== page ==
I thought that maybe if I kept carrying on like this, people would forget that I still had a sentence to finish. From the way things had already been going that morning, though, I knew I wasn’t going to be so lucky.
I tried again. “He traded…He traded death…for life.”
I could feel a sigh of relief coming from not only me, but also from the people in the room, and it swept like peace across the entire sanctuary. Nopers, it wasn’t the Holy Spirit, but I’m sure it was just as welcome in that place after my painfully awkward display.
I recognized the music for the next song starting and bravely resolved to make it through one more melody. And I did make it through. My delivery of it was sloppy and sordid and stained with mistakes, but I didn’t care. After rasping out the last strained note, I turned to the singer next to me and whispered, “I’m overheating and I have to be done, so if you have anything you feel like God is leading you to say, go ahead, but I’m done.” She nodded affirmatively and I turned to the keyboardist. “I’m sorry. I’m overheating. I have to be done.” He also nodded, and internally, I did a little happy dance. “Free, free, I’m free at last! Thank God Almighty I’m free at last!”
It turned out, the other singer did have something to share, and as she spoke, I smiled at her and nodded, reveling in the sweet release from responsibility.
But then she uttered those seven dreadful words: “…And as we sing this next song…”
What part of “I’m done” had she not understood? I dropped my head in complete and utter despair and leaned against my music stand, gripping its flat, metal tray for support. “Help me Jesus,” I exhaled weakly.
I turned to the keyboardist for help, but he had already taken the other singer’s cue and was playing the introduction to the next song. I knew she wasn’t going to lead it, because she had said many times that she was uncomfortable with taking the lead, so I took a few breaths and forced myself to focus and just go with the flow.
But for the life of me, I couldn’t figure out at what point in the introduction I was supposed to start singing. The tune was completely new to me, and though I’d listened to the original version repeatedly on YouTube for the past couple of days, having it played on just the keyboard threw me off.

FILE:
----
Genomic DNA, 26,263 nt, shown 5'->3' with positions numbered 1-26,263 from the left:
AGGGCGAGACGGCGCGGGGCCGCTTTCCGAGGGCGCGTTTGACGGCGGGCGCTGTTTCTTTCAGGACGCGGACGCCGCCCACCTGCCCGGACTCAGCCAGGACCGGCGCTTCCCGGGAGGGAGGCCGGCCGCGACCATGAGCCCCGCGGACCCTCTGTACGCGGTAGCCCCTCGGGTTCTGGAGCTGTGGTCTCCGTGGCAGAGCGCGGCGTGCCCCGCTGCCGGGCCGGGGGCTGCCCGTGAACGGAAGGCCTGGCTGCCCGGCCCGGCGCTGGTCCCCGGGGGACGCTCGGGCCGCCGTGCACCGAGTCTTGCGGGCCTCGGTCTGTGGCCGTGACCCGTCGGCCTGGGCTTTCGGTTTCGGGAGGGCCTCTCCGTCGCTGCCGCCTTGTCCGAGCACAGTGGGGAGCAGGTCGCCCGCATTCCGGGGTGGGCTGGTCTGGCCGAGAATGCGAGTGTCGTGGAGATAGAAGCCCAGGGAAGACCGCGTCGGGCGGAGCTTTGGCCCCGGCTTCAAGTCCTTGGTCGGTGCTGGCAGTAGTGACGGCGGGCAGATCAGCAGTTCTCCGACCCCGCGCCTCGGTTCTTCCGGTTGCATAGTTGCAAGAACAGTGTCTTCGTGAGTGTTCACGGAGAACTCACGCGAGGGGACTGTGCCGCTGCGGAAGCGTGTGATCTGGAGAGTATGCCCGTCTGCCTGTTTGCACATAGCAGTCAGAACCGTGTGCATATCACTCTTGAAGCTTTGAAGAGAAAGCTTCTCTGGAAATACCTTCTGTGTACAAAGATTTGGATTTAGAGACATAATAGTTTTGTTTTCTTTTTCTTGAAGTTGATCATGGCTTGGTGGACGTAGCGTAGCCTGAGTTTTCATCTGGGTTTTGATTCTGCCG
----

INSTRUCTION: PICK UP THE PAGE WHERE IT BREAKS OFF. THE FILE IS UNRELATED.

…So I just stood there as the same pattern of notes played over and over again like a relentless taunt or a recurring nightmare. I looked over to my left, to the spot where our pastor had sat, stood, and kneeled to worship the Lord every Sunday. With the intention of causing as little distraction as possible, I was going to give him the nod I sometimes used to indicate that I was done and he was up.
But of course, all I saw when I looked to my left was an empty chair.
Oh, come on! I’m surprised I didn’t actually say it out loud, because that’s how desperate I was to be done and how little I cared anymore about making that happen in a dignified manner.
I brought the microphone back up to my lips and looked out at everyone. “I’m sorry guys, but I’m really struggling today!” Several worshippers snapped their eyes open, and the looks on some of their faces told me they were expecting to hear a spontaneous testimony—some authentic display of the soul involving crying and confession, capped off with a declaration of God’s unfailing goodness in the midst of unfortunate circumstances.
Well, what they were about to hear was truly authentic, but probably not as moving as they may have hoped. I screwed up my face, cocked my head imploringly, and whined, “I’m really hot!”
So much for being inconspicuous. I had ditched the shorts—the initial source of distraction—and had traded them for the skirt, which was now causing an even bigger disturbance.
And then someone in the sanctuary laughed—it was an instant, unapologetic guffaw that could’ve been construed as cruel, but it was music to my ears (especially when compared to my own singing). It told me that people were having a sense of humor about the whole ordeal.
And to me, humor meant grace. It took repeating myself—whining about how hot I was a second time as I played “Where’s Waldo?” with our pastor—for him to finally come striding down the center aisle from the back of the room, but at long last, it was over. As I made my way back towards my seat, greeting time started, and a woman approached me with a broad smile to match her outstretched arms.
“Were you gettin’ hot flashes up there or what?” she cackled as she squeezed me warmly.
I laughed back at her and shrugged. “I guess so!”
And really, I’d seen it coming all along, which was why I hadn’t made a break for the door the second things had started to go awry. I’d known that this was a place of grace, that these were a people of grace, and most importantly, that we worshipped a God of grace, which also meant that I could extend grace towards myself.
…But towards that skirt?
I think it may need to see its own funeral.
It’s certainly dressed for the occasion.
Posted by Loni